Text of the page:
consensus in the literature on which measure of research quality should be considered as
universal, but rather the choice of the measure depends on the particular research goals
of the study. In our study, we will use publication records to construct diﬀerent research
quality measures that vary in emphasis on quantity and quality of publications.
Teaching quality is related to both teacher’s performance and student learning out-
comes. Student evaluations of teachers are the most frequently used measure to estimate
teaching quality in higher education (Becker and Watts (1999); Becker et al. (2012)).
This popularity is mainly explained by the availability of the data on student evalua-
tions. This measure, however, has been increasingly challenged in the literature since it
is based on the perceptions of respondents and it might not necessarily reﬂect true teach-
Even though it is much more complex than the other measures, h-index also has been criticized in
later studies for non-completeness. Several researchers, for example, argued that this index does not
account for aging of citation Sidiropoulos et al. (2007); Glanzel (2006); Burrell (2007). At the same time,
alternatives to the h-index, such as a g-index (Egghe (2006)), an a-index (Jin (2006)) and an ar-index
(Jin (2007)), hardly overcome all drawbacks of the h-index (Bornmann and Daniel (2007); Bornmann
et al. (2008)).
5ing eﬀectiveness. In particular, students often evaluate the teachers on the basis of how
they enjoyed the course and on the basis of teachers’ personal characteristics, and not
necessarily characteristics related to teaching quality (Braga et al. (2014b); McPherson
et al. (2009)). Evidence shows that student evaluations are less biased in the populations
where high-skill students are over-represented (Braga et al. (2014a)). Another concern
is that students are usually not obliged by the institution to provide evaluations, and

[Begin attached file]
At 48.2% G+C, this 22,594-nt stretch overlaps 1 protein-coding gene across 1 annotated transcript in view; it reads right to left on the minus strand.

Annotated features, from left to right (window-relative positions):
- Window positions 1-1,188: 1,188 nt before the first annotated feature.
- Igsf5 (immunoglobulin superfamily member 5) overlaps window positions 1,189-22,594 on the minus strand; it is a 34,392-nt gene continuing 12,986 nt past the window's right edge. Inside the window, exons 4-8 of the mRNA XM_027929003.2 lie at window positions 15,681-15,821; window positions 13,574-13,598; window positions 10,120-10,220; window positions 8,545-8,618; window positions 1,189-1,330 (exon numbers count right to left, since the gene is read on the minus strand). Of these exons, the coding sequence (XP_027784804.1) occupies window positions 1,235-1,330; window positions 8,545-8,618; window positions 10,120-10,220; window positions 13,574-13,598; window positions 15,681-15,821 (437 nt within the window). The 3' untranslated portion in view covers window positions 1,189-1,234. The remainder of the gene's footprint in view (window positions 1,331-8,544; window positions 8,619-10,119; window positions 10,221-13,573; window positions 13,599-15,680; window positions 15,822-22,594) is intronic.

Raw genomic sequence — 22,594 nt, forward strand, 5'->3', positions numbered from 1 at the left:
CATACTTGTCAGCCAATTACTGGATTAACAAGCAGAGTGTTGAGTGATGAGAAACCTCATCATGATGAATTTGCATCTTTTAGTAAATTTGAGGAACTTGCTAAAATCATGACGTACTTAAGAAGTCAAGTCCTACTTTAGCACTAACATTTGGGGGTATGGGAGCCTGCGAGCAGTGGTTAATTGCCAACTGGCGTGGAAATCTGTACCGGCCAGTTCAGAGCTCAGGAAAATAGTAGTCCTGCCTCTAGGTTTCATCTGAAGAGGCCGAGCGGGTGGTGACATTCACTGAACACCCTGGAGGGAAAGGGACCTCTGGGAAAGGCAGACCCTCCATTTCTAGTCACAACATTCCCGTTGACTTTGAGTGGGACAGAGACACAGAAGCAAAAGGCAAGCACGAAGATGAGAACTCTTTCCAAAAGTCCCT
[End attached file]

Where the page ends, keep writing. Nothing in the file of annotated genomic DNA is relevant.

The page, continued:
they are not randomly selected, which leads to a biased assessment of teacher quality. In
other words, students who eventually ﬁll in evaluation forms represent a selected sample
of all students. Salomons and Goos (2014) quantify the direction and size of selection
on both observable and unobservable characteristics of students, teachers and courses.
They ﬁnd that the true evaluation score is lower than the average reported, and thus the
selection bias is positive. Moreover, they also conclude that taking student evaluation is
not advisable when response rates are low or vary considerably across courses. Hoﬀmann
and Oreopoulos (2009) suggest using the mean of the averages for teacher evaluations
across classes, as this ensures that teacher quality measures diﬀer only when instructors
diﬀer. Finally, Emery et al. (2003) and Becker and Watts (1999) advise not to use student
evaluations as the only measure of teaching quality.
The alternative to student evaluation of teachers is actual student grades which are
directly informative about student learning. However, using student grades in empirical
analyses is not without problems either. Some studies point at the fact that teachers can
inﬂate grades for the purpose of elevating student evaluations (see e.g. Krautmann and
Sander (1999); Johnson (2003); Carrell and West (2010)). This tendency is related to
characteristics of departments and teacher-speciﬁc characteristics (Jewell et al. (2013)),
whereas teacher-speciﬁc characteristics explain relatively much more variation in grade
inﬂation. Jewell et al. (2013) explain this by the universal tendency of the universities to
use student evaluation scores as inputs into tenure and promotion decisions, and therefore
teachers are likely to inﬂate grades rationally. This causes many universities to collect
student evaluations before ﬁnal exams. Another criticism about using student grades is
that student performance can be inﬂuenced by diﬀerent characteristics of students, not
related to teaching eﬀectiveness (Berk (1988, 2014)). Keeping these criticisms in mind,
6we use both student evaluations and student grades as teaching quality measures. By
doing so, we also shed more light on the diﬀerences between the two measures.